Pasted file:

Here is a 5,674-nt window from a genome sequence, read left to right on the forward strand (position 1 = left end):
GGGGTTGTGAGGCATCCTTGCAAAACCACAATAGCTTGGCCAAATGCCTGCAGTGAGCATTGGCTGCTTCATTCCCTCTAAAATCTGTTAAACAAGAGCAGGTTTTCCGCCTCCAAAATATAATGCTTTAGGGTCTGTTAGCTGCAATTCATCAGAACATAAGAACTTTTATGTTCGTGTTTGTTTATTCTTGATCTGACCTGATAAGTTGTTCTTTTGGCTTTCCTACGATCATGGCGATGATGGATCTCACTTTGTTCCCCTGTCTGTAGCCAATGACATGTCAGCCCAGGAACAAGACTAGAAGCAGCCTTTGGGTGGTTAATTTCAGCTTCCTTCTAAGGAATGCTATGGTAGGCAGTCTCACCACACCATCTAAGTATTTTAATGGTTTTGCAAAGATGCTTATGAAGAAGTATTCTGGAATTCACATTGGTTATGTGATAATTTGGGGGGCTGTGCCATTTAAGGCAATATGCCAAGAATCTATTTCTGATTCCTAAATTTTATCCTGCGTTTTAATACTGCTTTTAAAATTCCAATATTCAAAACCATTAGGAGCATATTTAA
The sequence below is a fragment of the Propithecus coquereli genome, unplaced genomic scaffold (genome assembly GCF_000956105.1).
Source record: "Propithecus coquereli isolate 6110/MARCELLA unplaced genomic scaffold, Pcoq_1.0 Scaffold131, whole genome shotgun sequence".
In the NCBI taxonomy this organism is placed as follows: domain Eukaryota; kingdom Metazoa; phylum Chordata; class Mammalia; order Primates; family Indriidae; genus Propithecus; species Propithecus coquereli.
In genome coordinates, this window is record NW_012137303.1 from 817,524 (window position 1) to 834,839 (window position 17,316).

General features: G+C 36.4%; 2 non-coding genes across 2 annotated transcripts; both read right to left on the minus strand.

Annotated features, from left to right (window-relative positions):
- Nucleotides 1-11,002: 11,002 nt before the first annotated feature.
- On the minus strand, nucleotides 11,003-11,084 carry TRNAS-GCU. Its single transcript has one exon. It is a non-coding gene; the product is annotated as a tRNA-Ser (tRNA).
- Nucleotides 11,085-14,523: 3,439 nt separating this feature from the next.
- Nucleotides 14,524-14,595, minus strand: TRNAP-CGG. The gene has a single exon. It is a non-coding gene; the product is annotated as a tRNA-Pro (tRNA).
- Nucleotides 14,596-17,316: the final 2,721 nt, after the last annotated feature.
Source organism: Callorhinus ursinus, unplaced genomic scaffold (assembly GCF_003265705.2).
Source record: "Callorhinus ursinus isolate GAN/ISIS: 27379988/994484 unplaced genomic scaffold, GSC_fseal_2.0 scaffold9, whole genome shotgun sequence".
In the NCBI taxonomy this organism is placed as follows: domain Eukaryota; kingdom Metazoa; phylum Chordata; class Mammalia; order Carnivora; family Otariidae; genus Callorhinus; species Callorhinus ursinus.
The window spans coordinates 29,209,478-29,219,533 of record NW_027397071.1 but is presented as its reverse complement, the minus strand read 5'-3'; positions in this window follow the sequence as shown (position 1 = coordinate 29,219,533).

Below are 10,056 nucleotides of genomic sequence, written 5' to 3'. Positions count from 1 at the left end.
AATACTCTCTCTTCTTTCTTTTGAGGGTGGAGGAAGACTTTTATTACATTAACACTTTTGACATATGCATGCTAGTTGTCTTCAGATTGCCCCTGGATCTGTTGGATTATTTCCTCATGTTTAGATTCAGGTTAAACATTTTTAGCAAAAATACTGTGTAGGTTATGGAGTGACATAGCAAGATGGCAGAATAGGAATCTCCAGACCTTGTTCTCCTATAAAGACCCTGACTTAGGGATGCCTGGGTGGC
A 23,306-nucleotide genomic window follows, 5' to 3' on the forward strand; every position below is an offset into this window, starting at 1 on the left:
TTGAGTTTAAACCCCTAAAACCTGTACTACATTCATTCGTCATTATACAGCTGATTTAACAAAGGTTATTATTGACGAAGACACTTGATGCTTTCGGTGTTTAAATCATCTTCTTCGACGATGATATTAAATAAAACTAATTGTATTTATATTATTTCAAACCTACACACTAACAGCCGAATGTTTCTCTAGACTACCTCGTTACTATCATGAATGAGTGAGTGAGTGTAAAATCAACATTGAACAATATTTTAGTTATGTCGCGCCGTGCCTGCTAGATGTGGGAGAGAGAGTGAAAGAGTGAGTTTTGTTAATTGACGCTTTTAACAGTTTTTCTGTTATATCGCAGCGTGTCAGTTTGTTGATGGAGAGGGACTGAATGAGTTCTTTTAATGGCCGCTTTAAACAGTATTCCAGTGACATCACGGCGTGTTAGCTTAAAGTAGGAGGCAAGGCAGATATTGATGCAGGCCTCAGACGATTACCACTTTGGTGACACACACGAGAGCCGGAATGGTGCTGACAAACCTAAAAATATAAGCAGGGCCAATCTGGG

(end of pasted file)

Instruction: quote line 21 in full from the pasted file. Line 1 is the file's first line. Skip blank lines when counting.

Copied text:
TTGAGTTTAAACCCCTAAAACCTGTACTACATTCATTCGTCATTATACAGCTGATTTAACAAAGGTTATTATTGACGAAGACACTTGATGCTTTCGGTGTTTAAATCATCTTCTTCGACGATGATATTAAATAAAACTAATTGTATTTATATTATTTCAAACCTACACACTAACAGCCGAATGTTTCTCTAGACTACCTCGTTACTATCATGAATGAGTGAGTGAGTGTAAAATCAACATTGAACAATATTTTAGTTATGTCGCGCCGTGCCTGCTAGATGTGGGAGAGAGAGTGAAAGAGTGAGTTTTGTTAATTGACGCTTTTAACAGTTTTTCTGTTATATCGCAGCGTGTCAGTTTGTTGATGGAGAGGGACTGAATGAGTTCTTTTAATGGCCGCTTTAAACAGTATTCCAGTGACATCACGGCGTGTTAGCTTAAAGTAGGAGGCAAGGCAGATATTGATGCAGGCCTCAGACGATTACCACTTTGGTGACACACACGAGAGCCGGAATGGTGCTGACAAACCTAAAAATATAAGCAGGGCCAATCTGGG